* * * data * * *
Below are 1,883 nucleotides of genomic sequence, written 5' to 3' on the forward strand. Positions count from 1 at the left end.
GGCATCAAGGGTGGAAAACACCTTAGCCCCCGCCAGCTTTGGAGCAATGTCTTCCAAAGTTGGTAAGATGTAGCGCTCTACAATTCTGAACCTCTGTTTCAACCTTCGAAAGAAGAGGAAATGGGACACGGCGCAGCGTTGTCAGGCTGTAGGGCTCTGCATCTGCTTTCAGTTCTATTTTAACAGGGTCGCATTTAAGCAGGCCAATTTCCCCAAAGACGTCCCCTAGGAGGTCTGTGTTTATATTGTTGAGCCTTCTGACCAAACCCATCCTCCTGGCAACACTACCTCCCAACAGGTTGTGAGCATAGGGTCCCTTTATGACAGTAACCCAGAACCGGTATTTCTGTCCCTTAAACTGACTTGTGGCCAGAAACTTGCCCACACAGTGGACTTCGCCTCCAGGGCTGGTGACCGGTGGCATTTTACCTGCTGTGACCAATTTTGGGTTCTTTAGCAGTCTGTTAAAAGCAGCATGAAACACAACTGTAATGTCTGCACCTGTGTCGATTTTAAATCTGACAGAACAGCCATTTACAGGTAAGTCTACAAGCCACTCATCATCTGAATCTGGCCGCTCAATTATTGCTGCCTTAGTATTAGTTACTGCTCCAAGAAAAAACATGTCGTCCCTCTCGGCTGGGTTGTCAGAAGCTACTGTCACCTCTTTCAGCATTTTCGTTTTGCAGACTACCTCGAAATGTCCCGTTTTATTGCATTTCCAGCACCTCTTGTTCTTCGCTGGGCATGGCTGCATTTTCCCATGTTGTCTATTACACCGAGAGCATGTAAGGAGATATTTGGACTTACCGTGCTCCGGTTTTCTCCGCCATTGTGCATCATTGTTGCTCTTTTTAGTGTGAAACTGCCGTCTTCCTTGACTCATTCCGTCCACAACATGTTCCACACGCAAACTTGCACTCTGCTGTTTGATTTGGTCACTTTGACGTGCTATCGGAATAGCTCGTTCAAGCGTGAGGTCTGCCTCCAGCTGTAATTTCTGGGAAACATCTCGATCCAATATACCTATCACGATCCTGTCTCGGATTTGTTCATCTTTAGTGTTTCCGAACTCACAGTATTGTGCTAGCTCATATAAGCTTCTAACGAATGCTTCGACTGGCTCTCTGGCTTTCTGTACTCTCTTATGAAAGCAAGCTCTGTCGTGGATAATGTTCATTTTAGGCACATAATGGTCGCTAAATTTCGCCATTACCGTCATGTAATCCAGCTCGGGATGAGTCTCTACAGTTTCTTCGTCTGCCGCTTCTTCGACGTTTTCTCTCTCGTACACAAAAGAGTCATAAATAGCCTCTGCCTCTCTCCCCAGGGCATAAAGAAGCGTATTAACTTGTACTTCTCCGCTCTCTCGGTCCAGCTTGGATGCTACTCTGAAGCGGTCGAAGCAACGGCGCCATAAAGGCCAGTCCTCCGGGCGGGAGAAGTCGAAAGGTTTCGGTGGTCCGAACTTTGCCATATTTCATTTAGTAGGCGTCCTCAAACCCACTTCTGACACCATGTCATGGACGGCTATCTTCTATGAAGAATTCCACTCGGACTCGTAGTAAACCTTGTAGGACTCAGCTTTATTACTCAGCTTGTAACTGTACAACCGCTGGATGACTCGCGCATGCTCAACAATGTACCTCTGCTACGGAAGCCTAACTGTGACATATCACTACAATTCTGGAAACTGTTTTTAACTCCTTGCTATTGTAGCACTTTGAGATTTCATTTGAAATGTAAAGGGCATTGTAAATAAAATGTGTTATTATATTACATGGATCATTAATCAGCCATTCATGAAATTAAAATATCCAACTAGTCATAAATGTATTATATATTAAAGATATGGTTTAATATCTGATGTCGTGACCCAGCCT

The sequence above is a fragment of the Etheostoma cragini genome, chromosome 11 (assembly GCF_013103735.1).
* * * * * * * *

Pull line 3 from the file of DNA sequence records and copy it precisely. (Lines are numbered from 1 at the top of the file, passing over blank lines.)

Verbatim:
The sequence above is a fragment of the Etheostoma cragini genome, chromosome 11 (assembly GCF_013103735.1).